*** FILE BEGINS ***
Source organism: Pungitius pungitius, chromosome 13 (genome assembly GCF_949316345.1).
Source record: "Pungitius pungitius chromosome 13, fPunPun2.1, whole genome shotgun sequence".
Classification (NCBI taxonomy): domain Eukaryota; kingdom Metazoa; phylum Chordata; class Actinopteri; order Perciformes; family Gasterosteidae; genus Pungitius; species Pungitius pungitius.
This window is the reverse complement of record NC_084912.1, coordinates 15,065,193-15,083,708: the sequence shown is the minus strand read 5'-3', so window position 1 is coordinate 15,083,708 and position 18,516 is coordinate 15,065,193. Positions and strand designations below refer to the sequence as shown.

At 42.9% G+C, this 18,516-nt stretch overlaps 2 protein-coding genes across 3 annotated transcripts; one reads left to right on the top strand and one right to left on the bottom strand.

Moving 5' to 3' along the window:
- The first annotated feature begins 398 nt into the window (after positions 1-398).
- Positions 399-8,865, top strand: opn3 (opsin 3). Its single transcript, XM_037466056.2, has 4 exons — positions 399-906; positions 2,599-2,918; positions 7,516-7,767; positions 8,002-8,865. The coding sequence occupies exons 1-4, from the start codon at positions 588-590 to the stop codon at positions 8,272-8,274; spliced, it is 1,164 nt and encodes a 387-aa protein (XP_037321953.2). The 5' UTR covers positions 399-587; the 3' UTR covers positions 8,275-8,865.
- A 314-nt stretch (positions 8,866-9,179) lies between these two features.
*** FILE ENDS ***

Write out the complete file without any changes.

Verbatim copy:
Source organism: Pungitius pungitius, chromosome 13 (genome assembly GCF_949316345.1).
Source record: "Pungitius pungitius chromosome 13, fPunPun2.1, whole genome shotgun sequence".
Classification (NCBI taxonomy): domain Eukaryota; kingdom Metazoa; phylum Chordata; class Actinopteri; order Perciformes; family Gasterosteidae; genus Pungitius; species Pungitius pungitius.
This window is the reverse complement of record NC_084912.1, coordinates 15,065,193-15,083,708: the sequence shown is the minus strand read 5'-3', so window position 1 is coordinate 15,083,708 and position 18,516 is coordinate 15,065,193. Positions and strand designations below refer to the sequence as shown.

At 42.9% G+C, this 18,516-nt stretch overlaps 2 protein-coding genes across 3 annotated transcripts; one reads left to right on the top strand and one right to left on the bottom strand.

Moving 5' to 3' along the window:
- The first annotated feature begins 398 nt into the window (after positions 1-398).
- Positions 399-8,865, top strand: opn3 (opsin 3). Its single transcript, XM_037466056.2, has 4 exons — positions 399-906; positions 2,599-2,918; positions 7,516-7,767; positions 8,002-8,865. The coding sequence occupies exons 1-4, from the start codon at positions 588-590 to the stop codon at positions 8,272-8,274; spliced, it is 1,164 nt and encodes a 387-aa protein (XP_037321953.2). The 5' UTR covers positions 399-587; the 3' UTR covers positions 8,275-8,865.
- A 314-nt stretch (positions 8,866-9,179) lies between these two features.